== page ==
Khadi is an ideal choice for green and ethical clothing. It embodies the spirit of India’s freedom and modernity. Made from cotton, silk, wool and other natural fibers, these fabrics have been famous throughout the world since ancient times. Khadi comes in a wide range of weaves, texture and thickness – from linen like coarse khadi to highly-refined muslin. The fabric is versatile, it can be used for a variety of products, from clothing, bed linen and soft furnishings to costumes for cinema and theater.
This tradition of handmade cloth was being lost to machine made fabric when Gandhi revived it as a symbol of peace, autonomy and simplicity. It also became an effective vehicle for community action. Khadi helped fashion a new nationalistic identity, an identity which denied colonial imposition and defied traditional hierarchy.
Today the production of khadi provides sustenance to about a million people in India. About eighty percent of khadi artisans are women, often from some of the poorest communities in the country. With a more efficient technology and better regulation in place, incomes for artisans have improved over the past few years.
To learn more about khadi read our blog, ‘New Look at Khadi, the Original Ethical Cloth’
Photo: Medha Shah
Khadi London specialises in providing customised services to fashion designers. We do our best to understand our client’s needs, help them select from a range of fabric collections sourced from suppliers actively involved in social change activities. Our suppliers are located in different parts of India and have diverse capabilities.
We are not just a business. Our mission is to promote khadi globally. We are a social enterprise incorporated as a Community Interest Company (Khadi CIC). At least a third of the company’s profits are earmarked for community development activities.
We also believe in the principle of fair trade. Indian government regulates the production of khadi to ensure that spinners and weavers are paid fairly. Our goal is to extend this principle to farmers, farm workers and to tailors and other artisans in the supply chain.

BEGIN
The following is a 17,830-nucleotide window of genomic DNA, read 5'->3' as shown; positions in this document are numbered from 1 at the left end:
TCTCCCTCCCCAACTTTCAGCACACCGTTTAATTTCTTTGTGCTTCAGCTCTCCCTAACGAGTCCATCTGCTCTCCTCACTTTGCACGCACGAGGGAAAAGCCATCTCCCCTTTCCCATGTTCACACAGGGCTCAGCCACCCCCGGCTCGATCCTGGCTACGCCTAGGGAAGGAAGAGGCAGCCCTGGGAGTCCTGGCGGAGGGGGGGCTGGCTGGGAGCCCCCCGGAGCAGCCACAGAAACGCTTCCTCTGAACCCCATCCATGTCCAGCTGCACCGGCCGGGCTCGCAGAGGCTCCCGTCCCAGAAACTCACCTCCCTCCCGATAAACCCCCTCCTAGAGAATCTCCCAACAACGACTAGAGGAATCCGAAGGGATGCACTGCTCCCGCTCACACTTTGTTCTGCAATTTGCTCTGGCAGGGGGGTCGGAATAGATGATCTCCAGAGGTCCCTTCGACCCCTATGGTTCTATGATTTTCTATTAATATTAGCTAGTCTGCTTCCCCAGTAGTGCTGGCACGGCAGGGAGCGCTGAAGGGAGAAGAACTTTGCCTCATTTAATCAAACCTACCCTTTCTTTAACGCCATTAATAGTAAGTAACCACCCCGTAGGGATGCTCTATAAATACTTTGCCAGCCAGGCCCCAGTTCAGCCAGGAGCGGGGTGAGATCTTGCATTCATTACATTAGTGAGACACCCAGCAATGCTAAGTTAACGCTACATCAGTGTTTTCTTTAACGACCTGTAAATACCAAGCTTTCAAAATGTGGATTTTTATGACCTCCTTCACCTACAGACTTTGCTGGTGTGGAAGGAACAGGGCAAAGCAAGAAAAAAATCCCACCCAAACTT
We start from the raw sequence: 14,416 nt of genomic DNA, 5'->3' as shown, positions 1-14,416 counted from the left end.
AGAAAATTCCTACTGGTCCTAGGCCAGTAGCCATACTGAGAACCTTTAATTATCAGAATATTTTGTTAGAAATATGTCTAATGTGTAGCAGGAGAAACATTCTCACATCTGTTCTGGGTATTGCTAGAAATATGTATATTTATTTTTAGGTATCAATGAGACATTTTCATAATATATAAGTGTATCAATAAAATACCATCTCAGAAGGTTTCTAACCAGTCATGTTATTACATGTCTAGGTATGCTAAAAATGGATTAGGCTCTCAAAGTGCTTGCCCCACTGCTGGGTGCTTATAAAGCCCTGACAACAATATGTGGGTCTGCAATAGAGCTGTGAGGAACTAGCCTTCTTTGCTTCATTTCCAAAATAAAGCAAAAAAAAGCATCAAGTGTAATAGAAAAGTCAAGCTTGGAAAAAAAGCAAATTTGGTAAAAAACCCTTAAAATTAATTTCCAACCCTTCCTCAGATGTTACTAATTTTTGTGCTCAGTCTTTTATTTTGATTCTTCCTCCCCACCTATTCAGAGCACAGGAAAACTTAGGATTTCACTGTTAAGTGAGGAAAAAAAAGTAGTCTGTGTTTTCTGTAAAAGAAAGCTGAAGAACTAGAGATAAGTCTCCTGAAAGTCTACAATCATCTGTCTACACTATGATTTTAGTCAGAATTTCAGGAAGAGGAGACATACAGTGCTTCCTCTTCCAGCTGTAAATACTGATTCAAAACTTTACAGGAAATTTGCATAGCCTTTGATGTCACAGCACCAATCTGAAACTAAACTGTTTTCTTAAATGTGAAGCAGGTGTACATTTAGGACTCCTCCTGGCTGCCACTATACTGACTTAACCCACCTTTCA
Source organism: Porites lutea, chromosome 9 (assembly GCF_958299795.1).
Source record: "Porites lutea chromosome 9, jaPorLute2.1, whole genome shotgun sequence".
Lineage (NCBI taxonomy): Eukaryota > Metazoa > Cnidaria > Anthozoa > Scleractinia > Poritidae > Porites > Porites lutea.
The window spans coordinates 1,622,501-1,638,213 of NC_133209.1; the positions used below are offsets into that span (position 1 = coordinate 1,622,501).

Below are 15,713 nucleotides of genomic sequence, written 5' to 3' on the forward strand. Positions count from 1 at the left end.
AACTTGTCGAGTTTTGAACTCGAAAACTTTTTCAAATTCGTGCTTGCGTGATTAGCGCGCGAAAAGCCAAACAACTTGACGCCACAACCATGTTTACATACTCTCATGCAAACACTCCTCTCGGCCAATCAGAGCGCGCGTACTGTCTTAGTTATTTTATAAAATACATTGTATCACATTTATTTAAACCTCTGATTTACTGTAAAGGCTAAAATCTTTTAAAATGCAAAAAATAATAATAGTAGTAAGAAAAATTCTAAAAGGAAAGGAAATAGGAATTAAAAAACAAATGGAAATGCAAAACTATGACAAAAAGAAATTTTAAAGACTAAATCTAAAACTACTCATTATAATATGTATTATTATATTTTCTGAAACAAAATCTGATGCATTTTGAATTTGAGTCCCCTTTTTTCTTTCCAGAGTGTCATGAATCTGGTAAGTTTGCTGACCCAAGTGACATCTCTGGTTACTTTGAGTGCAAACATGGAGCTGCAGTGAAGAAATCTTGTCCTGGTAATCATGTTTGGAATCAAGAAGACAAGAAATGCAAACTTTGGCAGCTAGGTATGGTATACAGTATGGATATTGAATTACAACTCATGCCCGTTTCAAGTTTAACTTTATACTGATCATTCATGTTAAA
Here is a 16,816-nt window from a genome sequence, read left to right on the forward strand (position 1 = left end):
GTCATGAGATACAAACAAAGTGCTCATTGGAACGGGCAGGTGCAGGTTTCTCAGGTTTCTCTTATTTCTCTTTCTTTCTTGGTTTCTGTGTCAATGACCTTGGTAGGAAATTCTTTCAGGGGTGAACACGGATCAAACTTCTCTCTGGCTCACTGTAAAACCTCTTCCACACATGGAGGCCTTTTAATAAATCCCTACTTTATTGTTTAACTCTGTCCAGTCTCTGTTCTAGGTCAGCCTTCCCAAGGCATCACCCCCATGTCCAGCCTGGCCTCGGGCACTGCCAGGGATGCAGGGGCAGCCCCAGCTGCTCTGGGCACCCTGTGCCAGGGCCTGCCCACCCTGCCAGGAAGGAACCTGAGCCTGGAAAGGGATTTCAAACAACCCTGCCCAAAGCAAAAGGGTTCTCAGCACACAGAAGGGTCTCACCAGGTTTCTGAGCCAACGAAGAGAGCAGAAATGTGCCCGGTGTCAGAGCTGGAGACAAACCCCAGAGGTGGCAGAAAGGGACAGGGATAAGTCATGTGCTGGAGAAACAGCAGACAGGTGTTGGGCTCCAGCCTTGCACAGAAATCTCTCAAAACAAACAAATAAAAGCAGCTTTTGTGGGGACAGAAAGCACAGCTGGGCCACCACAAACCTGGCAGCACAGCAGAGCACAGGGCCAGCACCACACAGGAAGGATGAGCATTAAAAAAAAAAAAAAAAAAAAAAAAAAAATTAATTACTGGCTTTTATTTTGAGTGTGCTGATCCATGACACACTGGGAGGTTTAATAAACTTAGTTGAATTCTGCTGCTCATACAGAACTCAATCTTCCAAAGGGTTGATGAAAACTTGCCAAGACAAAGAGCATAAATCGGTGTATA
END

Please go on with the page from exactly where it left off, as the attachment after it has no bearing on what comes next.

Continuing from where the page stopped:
We work closely with suppliers to build capacity, improve standards and designs, enhance efficiency and adopt better business practices. Together we are also exploring possibilities for using organic cotton for khadi.
Ultimately we would like to play a role in reviving khadi production centres, some of which have shut down or are on the verge of shutting down.
Photo: Misterweiss/Wikimedia Commons
Join the Movement
For us khadi is not just a fabric, it’s a movement! Over the past few years as we have found that designers, consumers and activists drawn towards khadi have a firm belief in positive change. They are driven by ethical, social and environmental concerns. Are you one of them? Do you have some spare time or other resources to help us progress? Feel free to join the movement. Here are some great ways further the cause:
- Use khadi fabrics, clothing and other products.
- Spread the word.
- Email/tweet our website link to as many friends as possible, help us build our list of friends on Facebook, put a message on every social media site you are a member of.
- Volunteer. You can help us generate design and product ideas, organise an event, help improve our presence on social media, marketing and sales, or set up a stall at a festival.
- Get a Work Experience. Contact us and we can explore areas where our interests meet. We might be able to offer you a Work Experience opportunity.
At present there are no Job Opportunities. This may change if the business grows or if we are able to secure grant funding.
Photo: © Gallica Digital Library, Courtesy: Wikimedia Commons
Web Design and Development
We would like to acknowledge the following for design and development of the website:
♦ Harry Hurd and Bobby Allen of Clear Honest Design for Web design and development
Photos and Photo Collections:
♦ Bobby Allen of Clear Honest Design for fabric photos
We would like to acknowledge the following for sharing photograph collections for use in the website and for blogs:
♦ Alberto Balazs, Phoebe and Isobel (Project PICO)
♦ John Alexander Skelton
“Your Vibes Attract Your Tribe”
Khadi London isn’t just about the website – the network that supports us has steadily grown over the past three years. We will be talking about it over the weeks and months to come in our blogs and elsewhere.